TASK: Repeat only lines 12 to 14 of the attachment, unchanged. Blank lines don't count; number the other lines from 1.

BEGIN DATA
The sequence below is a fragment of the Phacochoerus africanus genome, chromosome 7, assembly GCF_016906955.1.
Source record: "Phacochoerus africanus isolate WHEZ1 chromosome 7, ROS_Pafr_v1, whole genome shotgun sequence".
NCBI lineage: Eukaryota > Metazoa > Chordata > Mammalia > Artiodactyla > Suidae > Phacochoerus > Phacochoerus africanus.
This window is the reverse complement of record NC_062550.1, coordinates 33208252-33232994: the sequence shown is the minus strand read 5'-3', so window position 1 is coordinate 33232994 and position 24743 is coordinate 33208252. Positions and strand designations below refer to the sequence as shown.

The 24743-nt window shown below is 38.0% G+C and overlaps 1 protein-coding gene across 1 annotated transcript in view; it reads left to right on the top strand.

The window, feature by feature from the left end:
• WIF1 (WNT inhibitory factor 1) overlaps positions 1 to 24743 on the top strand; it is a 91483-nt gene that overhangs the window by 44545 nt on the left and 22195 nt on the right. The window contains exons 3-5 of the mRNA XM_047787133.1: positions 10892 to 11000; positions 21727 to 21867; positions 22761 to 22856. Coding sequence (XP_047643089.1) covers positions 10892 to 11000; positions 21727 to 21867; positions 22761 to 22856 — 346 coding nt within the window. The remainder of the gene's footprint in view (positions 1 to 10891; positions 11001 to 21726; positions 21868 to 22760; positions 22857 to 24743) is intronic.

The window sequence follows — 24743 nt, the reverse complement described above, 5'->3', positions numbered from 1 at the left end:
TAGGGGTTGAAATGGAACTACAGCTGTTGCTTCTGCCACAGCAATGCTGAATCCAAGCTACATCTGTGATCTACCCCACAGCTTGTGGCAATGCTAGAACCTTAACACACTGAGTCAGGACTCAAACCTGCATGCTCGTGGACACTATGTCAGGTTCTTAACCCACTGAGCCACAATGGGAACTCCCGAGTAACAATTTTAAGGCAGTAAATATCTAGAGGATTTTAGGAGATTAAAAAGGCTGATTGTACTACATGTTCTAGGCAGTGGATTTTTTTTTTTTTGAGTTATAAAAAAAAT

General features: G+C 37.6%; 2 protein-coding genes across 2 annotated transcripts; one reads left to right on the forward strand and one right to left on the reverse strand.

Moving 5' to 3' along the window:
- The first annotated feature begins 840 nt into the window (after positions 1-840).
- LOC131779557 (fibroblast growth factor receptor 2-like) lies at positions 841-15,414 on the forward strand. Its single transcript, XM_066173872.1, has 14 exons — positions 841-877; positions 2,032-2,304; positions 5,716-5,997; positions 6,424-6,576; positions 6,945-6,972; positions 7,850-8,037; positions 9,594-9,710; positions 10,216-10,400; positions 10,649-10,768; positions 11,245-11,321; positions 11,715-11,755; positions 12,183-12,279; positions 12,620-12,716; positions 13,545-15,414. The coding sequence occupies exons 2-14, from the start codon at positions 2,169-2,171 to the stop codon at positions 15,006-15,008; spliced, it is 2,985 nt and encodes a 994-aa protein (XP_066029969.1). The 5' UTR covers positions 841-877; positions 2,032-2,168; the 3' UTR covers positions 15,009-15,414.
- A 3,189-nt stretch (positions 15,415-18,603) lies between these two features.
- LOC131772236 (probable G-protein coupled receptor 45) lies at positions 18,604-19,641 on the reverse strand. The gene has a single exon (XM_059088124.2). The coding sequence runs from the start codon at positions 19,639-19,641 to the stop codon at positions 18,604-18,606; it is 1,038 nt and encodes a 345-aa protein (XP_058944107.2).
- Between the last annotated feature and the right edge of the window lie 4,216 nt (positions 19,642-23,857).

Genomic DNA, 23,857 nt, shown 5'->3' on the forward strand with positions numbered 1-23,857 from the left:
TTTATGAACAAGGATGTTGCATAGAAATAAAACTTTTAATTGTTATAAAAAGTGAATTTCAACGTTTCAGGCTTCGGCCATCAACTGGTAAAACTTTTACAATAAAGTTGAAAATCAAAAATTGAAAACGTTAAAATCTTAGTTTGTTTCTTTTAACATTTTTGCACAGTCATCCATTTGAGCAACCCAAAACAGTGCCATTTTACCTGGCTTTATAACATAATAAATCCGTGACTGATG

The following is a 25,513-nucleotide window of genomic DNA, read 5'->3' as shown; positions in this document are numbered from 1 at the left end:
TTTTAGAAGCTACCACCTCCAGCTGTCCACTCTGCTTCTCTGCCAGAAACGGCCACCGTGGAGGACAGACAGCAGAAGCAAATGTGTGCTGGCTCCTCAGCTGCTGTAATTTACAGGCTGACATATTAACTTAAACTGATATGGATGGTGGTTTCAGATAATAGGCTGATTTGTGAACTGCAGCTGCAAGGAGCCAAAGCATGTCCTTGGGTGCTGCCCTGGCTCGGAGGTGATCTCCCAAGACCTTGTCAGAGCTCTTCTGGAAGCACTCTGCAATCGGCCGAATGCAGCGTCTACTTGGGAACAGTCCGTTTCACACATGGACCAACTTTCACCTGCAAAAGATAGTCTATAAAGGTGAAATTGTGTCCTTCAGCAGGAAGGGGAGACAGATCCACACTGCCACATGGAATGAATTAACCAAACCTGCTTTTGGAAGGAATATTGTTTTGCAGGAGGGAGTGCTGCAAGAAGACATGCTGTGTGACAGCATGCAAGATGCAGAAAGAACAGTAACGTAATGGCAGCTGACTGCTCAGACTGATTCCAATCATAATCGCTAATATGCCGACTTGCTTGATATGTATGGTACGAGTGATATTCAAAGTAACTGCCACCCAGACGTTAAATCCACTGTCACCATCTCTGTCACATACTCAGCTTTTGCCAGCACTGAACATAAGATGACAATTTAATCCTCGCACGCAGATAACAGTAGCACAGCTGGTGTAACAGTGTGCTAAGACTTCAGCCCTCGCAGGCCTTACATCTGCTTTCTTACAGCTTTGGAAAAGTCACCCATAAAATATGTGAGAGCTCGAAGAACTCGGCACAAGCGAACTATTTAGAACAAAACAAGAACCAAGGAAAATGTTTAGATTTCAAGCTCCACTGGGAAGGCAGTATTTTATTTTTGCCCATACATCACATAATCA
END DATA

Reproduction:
- The first annotated feature begins 840 nt into the window (after positions 1-840).
- LOC131779557 (fibroblast growth factor receptor 2-like) lies at positions 841-15,414 on the forward strand. Its single transcript, XM_066173872.1, has 14 exons — positions 841-877; positions 2,032-2,304; positions 5,716-5,997; positions 6,424-6,576; positions 6,945-6,972; positions 7,850-8,037; positions 9,594-9,710; positions 10,216-10,400; positions 10,649-10,768; positions 11,245-11,321; positions 11,715-11,755; positions 12,183-12,279; positions 12,620-12,716; positions 13,545-15,414. The coding sequence occupies exons 2-14, from the start codon at positions 2,169-2,171 to the stop codon at positions 15,006-15,008; spliced, it is 2,985 nt and encodes a 994-aa protein (XP_066029969.1). The 5' UTR covers positions 841-877; positions 2,032-2,168; the 3' UTR covers positions 15,009-15,414.
- A 3,189-nt stretch (positions 15,415-18,603) lies between these two features.